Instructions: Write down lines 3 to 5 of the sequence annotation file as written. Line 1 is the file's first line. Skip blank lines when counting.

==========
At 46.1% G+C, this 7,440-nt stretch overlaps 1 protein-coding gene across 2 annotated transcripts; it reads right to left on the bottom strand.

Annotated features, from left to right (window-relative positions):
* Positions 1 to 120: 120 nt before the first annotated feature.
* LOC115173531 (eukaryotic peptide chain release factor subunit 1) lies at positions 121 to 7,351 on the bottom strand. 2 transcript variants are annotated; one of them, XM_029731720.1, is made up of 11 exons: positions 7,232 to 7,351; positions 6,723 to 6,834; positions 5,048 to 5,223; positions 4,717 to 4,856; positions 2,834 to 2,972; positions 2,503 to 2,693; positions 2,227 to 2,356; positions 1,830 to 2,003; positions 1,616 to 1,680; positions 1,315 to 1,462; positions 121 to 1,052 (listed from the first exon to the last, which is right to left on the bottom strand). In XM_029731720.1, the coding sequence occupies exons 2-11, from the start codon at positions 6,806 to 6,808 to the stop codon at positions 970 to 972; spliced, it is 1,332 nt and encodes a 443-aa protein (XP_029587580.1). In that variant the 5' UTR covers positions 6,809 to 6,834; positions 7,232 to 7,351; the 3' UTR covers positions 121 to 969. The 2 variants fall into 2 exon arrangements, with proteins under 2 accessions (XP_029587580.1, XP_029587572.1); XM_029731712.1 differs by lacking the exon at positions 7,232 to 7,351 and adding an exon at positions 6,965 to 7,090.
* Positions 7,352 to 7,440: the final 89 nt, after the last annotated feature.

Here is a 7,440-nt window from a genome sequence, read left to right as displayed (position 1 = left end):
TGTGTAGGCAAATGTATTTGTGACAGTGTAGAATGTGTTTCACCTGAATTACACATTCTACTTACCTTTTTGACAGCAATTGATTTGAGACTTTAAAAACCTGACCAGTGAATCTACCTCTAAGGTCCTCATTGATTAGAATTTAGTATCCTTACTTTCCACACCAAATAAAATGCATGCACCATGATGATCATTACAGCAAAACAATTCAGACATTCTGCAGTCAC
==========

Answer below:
* Positions 1 to 120: 120 nt before the first annotated feature.
* LOC115173531 (eukaryotic peptide chain release factor subunit 1) lies at positions 121 to 7,351 on the bottom strand. 2 transcript variants are annotated; one of them, XM_029731720.1, is made up of 11 exons: positions 7,232 to 7,351; positions 6,723 to 6,834; positions 5,048 to 5,223; positions 4,717 to 4,856; positions 2,834 to 2,972; positions 2,503 to 2,693; positions 2,227 to 2,356; positions 1,830 to 2,003; positions 1,616 to 1,680; positions 1,315 to 1,462; positions 121 to 1,052 (listed from the first exon to the last, which is right to left on the bottom strand). In XM_029731720.1, the coding sequence occupies exons 2-11, from the start codon at positions 6,806 to 6,808 to the stop codon at positions 970 to 972; spliced, it is 1,332 nt and encodes a 443-aa protein (XP_029587580.1). In that variant the 5' UTR covers positions 6,809 to 6,834; positions 7,232 to 7,351; the 3' UTR covers positions 121 to 969. The 2 variants fall into 2 exon arrangements, with proteins under 2 accessions (XP_029587580.1, XP_029587572.1); XM_029731712.1 differs by lacking the exon at positions 7,232 to 7,351 and adding an exon at positions 6,965 to 7,090.
* Positions 7,352 to 7,440: the final 89 nt, after the last annotated feature.